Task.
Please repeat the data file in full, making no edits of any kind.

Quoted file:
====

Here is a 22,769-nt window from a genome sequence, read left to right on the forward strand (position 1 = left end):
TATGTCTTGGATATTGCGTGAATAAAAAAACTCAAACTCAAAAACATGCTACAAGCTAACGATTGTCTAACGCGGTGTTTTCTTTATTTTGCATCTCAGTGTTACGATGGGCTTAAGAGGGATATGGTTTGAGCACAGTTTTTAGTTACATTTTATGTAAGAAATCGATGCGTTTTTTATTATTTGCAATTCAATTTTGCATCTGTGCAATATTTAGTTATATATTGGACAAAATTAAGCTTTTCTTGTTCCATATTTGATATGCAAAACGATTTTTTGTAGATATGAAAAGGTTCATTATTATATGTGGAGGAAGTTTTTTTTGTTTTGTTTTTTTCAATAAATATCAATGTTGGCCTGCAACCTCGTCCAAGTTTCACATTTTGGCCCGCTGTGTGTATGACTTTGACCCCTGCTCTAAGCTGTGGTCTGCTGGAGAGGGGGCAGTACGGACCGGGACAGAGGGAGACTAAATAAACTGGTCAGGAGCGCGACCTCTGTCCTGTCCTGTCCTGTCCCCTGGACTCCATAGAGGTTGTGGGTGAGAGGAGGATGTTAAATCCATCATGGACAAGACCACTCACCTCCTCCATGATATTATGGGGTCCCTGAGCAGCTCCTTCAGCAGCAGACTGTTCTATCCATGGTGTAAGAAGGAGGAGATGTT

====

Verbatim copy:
Here is a 22,769-nt window from a genome sequence, read left to right on the forward strand (position 1 = left end):
TATGTCTTGGATATTGCGTGAATAAAAAAACTCAAACTCAAAAACATGCTACAAGCTAACGATTGTCTAACGCGGTGTTTTCTTTATTTTGCATCTCAGTGTTACGATGGGCTTAAGAGGGATATGGTTTGAGCACAGTTTTTAGTTACATTTTATGTAAGAAATCGATGCGTTTTTTATTATTTGCAATTCAATTTTGCATCTGTGCAATATTTAGTTATATATTGGACAAAATTAAGCTTTTCTTGTTCCATATTTGATATGCAAAACGATTTTTTGTAGATATGAAAAGGTTCATTATTATATGTGGAGGAAGTTTTTTTTGTTTTGTTTTTTTCAATAAATATCAATGTTGGCCTGCAACCTCGTCCAAGTTTCACATTTTGGCCCGCTGTGTGTATGACTTTGACCCCTGCTCTAAGCTGTGGTCTGCTGGAGAGGGGGCAGTACGGACCGGGACAGAGGGAGACTAAATAAACTGGTCAGGAGCGCGACCTCTGTCCTGTCCTGTCCTGTCCCCTGGACTCCATAGAGGTTGTGGGTGAGAGGAGGATGTTAAATCCATCATGGACAAGACCACTCACCTCCTCCATGATATTATGGGGTCCCTGAGCAGCTCCTTCAGCAGCAGACTGTTCTATCCATGGTGTAAGAAGGAGGAGATGTT